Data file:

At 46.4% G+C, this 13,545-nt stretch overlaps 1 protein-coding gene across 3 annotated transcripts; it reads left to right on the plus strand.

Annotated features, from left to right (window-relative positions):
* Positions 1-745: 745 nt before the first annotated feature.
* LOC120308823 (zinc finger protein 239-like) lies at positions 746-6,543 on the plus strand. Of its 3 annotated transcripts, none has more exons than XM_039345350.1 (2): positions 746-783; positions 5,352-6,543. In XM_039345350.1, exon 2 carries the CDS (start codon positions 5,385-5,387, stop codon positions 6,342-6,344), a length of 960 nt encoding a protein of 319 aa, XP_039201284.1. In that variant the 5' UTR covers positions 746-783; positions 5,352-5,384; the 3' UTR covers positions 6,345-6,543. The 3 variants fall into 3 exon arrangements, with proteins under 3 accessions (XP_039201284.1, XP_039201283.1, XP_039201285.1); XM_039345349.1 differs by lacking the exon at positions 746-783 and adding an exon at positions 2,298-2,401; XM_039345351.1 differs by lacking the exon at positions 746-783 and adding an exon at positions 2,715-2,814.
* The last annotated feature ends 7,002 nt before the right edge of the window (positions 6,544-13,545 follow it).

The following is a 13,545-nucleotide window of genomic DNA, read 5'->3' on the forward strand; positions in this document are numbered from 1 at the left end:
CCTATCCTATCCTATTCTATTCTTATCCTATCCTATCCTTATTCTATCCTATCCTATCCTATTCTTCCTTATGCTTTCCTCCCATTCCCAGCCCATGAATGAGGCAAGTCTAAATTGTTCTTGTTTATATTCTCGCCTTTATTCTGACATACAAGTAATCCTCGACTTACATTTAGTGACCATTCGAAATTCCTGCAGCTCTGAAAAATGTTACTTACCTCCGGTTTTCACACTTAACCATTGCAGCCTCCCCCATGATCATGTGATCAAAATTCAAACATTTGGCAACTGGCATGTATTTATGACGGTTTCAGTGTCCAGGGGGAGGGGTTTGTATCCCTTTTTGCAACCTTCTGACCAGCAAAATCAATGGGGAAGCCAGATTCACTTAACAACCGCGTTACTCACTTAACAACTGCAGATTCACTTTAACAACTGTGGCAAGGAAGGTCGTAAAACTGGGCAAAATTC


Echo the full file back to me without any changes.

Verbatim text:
At 46.4% G+C, this 13,545-nt stretch overlaps 1 protein-coding gene across 3 annotated transcripts; it reads left to right on the plus strand.

Annotated features, from left to right (window-relative positions):
* Positions 1-745: 745 nt before the first annotated feature.
* LOC120308823 (zinc finger protein 239-like) lies at positions 746-6,543 on the plus strand. Of its 3 annotated transcripts, none has more exons than XM_039345350.1 (2): positions 746-783; positions 5,352-6,543. In XM_039345350.1, exon 2 carries the CDS (start codon positions 5,385-5,387, stop codon positions 6,342-6,344), a length of 960 nt encoding a protein of 319 aa, XP_039201284.1. In that variant the 5' UTR covers positions 746-783; positions 5,352-5,384; the 3' UTR covers positions 6,345-6,543. The 3 variants fall into 3 exon arrangements, with proteins under 3 accessions (XP_039201284.1, XP_039201283.1, XP_039201285.1); XM_039345349.1 differs by lacking the exon at positions 746-783 and adding an exon at positions 2,298-2,401; XM_039345351.1 differs by lacking the exon at positions 746-783 and adding an exon at positions 2,715-2,814.
* The last annotated feature ends 7,002 nt before the right edge of the window (positions 6,544-13,545 follow it).

The following is a 13,545-nucleotide window of genomic DNA, read 5'->3' on the forward strand; positions in this document are numbered from 1 at the left end:
CCTATCCTATCCTATTCTATTCTTATCCTATCCTATCCTTATTCTATCCTATCCTATCCTATTCTTCCTTATGCTTTCCTCCCATTCCCAGCCCATGAATGAGGCAAGTCTAAATTGTTCTTGTTTATATTCTCGCCTTTATTCTGACATACAAGTAATCCTCGACTTACATTTAGTGACCATTCGAAATTCCTGCAGCTCTGAAAAATGTTACTTACCTCCGGTTTTCACACTTAACCATTGCAGCCTCCCCCATGATCATGTGATCAAAATTCAAACATTTGGCAACTGGCATGTATTTATGACGGTTTCAGTGTCCAGGGGGAGGGGTTTGTATCCCTTTTTGCAACCTTCTGACCAGCAAAATCAATGGGGAAGCCAGATTCACTTAACAACCGCGTTACTCACTTAACAACTGCAGATTCACTTTAACAACTGTGGCAAGGAAGGTCGTAAAACTGGGCAAAATTC